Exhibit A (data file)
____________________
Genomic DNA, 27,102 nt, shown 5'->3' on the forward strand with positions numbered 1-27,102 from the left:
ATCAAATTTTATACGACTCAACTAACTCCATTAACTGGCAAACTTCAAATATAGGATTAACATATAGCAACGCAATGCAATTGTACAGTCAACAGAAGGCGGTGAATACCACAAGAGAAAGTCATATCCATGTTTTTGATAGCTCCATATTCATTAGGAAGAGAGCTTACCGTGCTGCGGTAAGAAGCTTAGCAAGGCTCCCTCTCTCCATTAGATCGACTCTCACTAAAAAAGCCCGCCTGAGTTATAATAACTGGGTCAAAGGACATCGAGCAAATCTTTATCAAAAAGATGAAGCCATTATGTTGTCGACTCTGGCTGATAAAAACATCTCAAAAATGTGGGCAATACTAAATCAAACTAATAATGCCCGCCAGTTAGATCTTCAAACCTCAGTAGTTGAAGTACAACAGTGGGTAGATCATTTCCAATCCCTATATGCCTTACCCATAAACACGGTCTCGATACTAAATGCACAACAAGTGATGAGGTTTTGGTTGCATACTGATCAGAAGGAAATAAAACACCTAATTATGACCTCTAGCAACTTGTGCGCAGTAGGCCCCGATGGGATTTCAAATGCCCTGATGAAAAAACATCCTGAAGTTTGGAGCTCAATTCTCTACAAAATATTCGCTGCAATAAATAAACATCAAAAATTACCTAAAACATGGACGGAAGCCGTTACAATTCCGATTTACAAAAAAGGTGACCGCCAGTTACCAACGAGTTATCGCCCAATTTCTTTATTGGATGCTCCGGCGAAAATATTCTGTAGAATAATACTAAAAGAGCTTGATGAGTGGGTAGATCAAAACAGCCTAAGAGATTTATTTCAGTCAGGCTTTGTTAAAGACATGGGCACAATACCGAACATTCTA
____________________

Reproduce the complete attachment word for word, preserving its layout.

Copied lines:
Genomic DNA, 27,102 nt, shown 5'->3' on the forward strand with positions numbered 1-27,102 from the left:
ATCAAATTTTATACGACTCAACTAACTCCATTAACTGGCAAACTTCAAATATAGGATTAACATATAGCAACGCAATGCAATTGTACAGTCAACAGAAGGCGGTGAATACCACAAGAGAAAGTCATATCCATGTTTTTGATAGCTCCATATTCATTAGGAAGAGAGCTTACCGTGCTGCGGTAAGAAGCTTAGCAAGGCTCCCTCTCTCCATTAGATCGACTCTCACTAAAAAAGCCCGCCTGAGTTATAATAACTGGGTCAAAGGACATCGAGCAAATCTTTATCAAAAAGATGAAGCCATTATGTTGTCGACTCTGGCTGATAAAAACATCTCAAAAATGTGGGCAATACTAAATCAAACTAATAATGCCCGCCAGTTAGATCTTCAAACCTCAGTAGTTGAAGTACAACAGTGGGTAGATCATTTCCAATCCCTATATGCCTTACCCATAAACACGGTCTCGATACTAAATGCACAACAAGTGATGAGGTTTTGGTTGCATACTGATCAGAAGGAAATAAAACACCTAATTATGACCTCTAGCAACTTGTGCGCAGTAGGCCCCGATGGGATTTCAAATGCCCTGATGAAAAAACATCCTGAAGTTTGGAGCTCAATTCTCTACAAAATATTCGCTGCAATAAATAAACATCAAAAATTACCTAAAACATGGACGGAAGCCGTTACAATTCCGATTTACAAAAAAGGTGACCGCCAGTTACCAACGAGTTATCGCCCAATTTCTTTATTGGATGCTCCGGCGAAAATATTCTGTAGAATAATACTAAAAGAGCTTGATGAGTGGGTAGATCAAAACAGCCTAAGAGATTTATTTCAGTCAGGCTTTGTTAAAGACATGGGCACAATACCGAACATTCTA